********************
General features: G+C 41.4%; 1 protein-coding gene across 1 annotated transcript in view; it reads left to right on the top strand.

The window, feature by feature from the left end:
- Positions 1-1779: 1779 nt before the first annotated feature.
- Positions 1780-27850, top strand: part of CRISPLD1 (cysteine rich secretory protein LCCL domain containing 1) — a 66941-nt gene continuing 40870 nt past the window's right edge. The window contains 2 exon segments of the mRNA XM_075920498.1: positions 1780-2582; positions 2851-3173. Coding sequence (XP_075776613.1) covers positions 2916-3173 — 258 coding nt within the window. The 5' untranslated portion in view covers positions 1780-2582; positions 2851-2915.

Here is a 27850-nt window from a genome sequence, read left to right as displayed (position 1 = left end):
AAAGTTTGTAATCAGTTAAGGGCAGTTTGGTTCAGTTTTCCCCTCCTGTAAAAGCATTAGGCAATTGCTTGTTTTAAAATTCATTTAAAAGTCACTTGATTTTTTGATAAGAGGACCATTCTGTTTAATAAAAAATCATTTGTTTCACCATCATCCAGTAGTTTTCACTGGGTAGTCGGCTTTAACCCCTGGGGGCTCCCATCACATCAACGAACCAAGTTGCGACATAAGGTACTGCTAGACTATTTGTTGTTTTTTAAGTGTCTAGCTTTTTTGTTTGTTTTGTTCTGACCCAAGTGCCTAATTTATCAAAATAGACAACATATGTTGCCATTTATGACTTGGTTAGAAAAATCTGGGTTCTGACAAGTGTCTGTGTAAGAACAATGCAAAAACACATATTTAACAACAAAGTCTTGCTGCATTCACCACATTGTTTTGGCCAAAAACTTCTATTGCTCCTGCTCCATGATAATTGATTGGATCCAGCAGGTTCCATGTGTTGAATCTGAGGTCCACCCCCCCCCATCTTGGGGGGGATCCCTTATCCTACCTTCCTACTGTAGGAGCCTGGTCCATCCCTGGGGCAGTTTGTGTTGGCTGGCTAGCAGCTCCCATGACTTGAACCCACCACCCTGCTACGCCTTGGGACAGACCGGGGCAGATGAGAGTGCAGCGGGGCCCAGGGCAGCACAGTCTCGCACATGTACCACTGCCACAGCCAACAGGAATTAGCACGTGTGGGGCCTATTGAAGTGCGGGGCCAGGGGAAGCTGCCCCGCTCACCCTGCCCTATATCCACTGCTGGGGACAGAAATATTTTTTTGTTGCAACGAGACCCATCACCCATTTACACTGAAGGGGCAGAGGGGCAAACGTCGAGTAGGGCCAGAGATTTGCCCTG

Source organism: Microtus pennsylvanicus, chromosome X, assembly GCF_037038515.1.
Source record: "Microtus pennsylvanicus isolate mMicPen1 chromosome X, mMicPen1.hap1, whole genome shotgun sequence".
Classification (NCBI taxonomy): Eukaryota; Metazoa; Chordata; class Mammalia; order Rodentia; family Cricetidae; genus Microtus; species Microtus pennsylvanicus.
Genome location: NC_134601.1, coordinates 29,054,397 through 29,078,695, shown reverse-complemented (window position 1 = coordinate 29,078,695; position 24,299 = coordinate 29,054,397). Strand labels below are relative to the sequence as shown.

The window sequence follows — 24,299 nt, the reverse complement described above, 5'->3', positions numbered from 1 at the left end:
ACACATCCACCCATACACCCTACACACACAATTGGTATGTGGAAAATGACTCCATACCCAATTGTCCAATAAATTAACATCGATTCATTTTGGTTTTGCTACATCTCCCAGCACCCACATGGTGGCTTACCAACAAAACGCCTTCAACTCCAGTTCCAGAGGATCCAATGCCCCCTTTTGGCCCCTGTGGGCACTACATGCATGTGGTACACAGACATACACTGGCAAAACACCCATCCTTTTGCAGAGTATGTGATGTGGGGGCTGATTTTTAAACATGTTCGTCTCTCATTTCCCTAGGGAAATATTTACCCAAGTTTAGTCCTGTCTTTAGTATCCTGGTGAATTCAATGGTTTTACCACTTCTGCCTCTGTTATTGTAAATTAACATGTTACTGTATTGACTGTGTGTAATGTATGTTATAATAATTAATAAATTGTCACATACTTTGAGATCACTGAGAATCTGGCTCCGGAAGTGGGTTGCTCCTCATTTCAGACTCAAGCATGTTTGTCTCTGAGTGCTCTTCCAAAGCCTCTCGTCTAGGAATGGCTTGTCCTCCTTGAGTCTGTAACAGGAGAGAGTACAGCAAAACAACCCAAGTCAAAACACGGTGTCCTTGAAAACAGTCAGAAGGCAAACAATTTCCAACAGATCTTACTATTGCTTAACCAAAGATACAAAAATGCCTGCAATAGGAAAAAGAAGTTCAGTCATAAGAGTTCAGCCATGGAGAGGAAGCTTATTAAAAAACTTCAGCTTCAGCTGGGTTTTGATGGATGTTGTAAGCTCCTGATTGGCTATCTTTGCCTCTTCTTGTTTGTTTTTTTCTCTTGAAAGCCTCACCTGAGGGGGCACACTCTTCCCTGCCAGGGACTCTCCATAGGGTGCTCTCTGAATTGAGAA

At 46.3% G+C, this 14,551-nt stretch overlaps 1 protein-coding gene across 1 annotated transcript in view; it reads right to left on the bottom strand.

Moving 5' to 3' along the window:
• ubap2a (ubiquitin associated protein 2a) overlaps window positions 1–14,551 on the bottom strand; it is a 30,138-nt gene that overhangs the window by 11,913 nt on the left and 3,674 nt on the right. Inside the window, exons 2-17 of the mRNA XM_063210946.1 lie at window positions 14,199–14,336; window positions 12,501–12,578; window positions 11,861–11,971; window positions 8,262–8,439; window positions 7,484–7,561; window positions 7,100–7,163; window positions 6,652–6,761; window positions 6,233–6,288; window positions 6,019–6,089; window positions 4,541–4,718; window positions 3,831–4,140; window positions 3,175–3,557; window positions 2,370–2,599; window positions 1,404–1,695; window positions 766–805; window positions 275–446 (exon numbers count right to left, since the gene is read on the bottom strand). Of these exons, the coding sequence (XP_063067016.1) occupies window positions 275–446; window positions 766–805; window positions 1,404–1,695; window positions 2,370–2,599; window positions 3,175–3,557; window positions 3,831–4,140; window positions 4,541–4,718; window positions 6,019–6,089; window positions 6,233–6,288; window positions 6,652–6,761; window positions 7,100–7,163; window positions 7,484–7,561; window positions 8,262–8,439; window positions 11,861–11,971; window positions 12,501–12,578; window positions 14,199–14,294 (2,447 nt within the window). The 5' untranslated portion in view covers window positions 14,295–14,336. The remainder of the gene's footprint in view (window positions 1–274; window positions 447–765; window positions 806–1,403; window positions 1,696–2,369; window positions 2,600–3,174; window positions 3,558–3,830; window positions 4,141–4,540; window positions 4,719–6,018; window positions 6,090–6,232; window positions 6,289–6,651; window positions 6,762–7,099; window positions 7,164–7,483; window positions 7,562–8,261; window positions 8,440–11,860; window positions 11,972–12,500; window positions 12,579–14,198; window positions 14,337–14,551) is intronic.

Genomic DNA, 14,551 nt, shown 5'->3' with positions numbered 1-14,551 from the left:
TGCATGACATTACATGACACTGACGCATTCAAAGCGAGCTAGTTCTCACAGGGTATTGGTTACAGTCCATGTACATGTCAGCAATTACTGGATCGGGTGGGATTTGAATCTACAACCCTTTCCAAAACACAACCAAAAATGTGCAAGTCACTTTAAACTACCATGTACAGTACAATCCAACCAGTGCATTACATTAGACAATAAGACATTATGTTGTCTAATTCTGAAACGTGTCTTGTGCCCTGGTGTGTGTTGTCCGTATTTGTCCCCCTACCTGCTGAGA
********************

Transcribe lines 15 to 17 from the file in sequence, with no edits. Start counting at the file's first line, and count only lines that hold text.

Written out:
• ubap2a (ubiquitin associated protein 2a) overlaps window positions 1–14,551 on the bottom strand; it is a 30,138-nt gene that overhangs the window by 11,913 nt on the left and 3,674 nt on the right. Inside the window, exons 2-17 of the mRNA XM_063210946.1 lie at window positions 14,199–14,336; window positions 12,501–12,578; window positions 11,861–11,971; window positions 8,262–8,439; window positions 7,484–7,561; window positions 7,100–7,163; window positions 6,652–6,761; window positions 6,233–6,288; window positions 6,019–6,089; window positions 4,541–4,718; window positions 3,831–4,140; window positions 3,175–3,557; window positions 2,370–2,599; window positions 1,404–1,695; window positions 766–805; window positions 275–446 (exon numbers count right to left, since the gene is read on the bottom strand). Of these exons, the coding sequence (XP_063067016.1) occupies window positions 275–446; window positions 766–805; window positions 1,404–1,695; window positions 2,370–2,599; window positions 3,175–3,557; window positions 3,831–4,140; window positions 4,541–4,718; window positions 6,019–6,089; window positions 6,233–6,288; window positions 6,652–6,761; window positions 7,100–7,163; window positions 7,484–7,561; window positions 8,262–8,439; window positions 11,861–11,971; window positions 12,501–12,578; window positions 14,199–14,294 (2,447 nt within the window). The 5' untranslated portion in view covers window positions 14,295–14,336. The remainder of the gene's footprint in view (window positions 1–274; window positions 447–765; window positions 806–1,403; window positions 1,696–2,369; window positions 2,600–3,174; window positions 3,558–3,830; window positions 4,141–4,540; window positions 4,719–6,018; window positions 6,090–6,232; window positions 6,289–6,651; window positions 6,762–7,099; window positions 7,164–7,483; window positions 7,562–8,261; window positions 8,440–11,860; window positions 11,972–12,500; window positions 12,579–14,198; window positions 14,337–14,551) is intronic.

Genomic DNA, 14,551 nt, shown 5'->3' with positions numbered 1-14,551 from the left:
TGCATGACATTACATGACACTGACGCATTCAAAGCGAGCTAGTTCTCACAGGGTATTGGTTACAGTCCATGTACATGTCAGCAATTACTGGATCGGGTGGGATTTGAATCTACAACCCTTTCCAAAACACAACCAAAAATGTGCAAGTCACTTTAAACTACCATGTACAGTACAATCCAACCAGTGCATTACATTAGACAATAAGACATTATGTTGTCTAATTCTGAAACGTGTCTTGTGCCCTGGTGTGTGTTGTCCGTATTTGTCCCCCTACCTGCTGAGA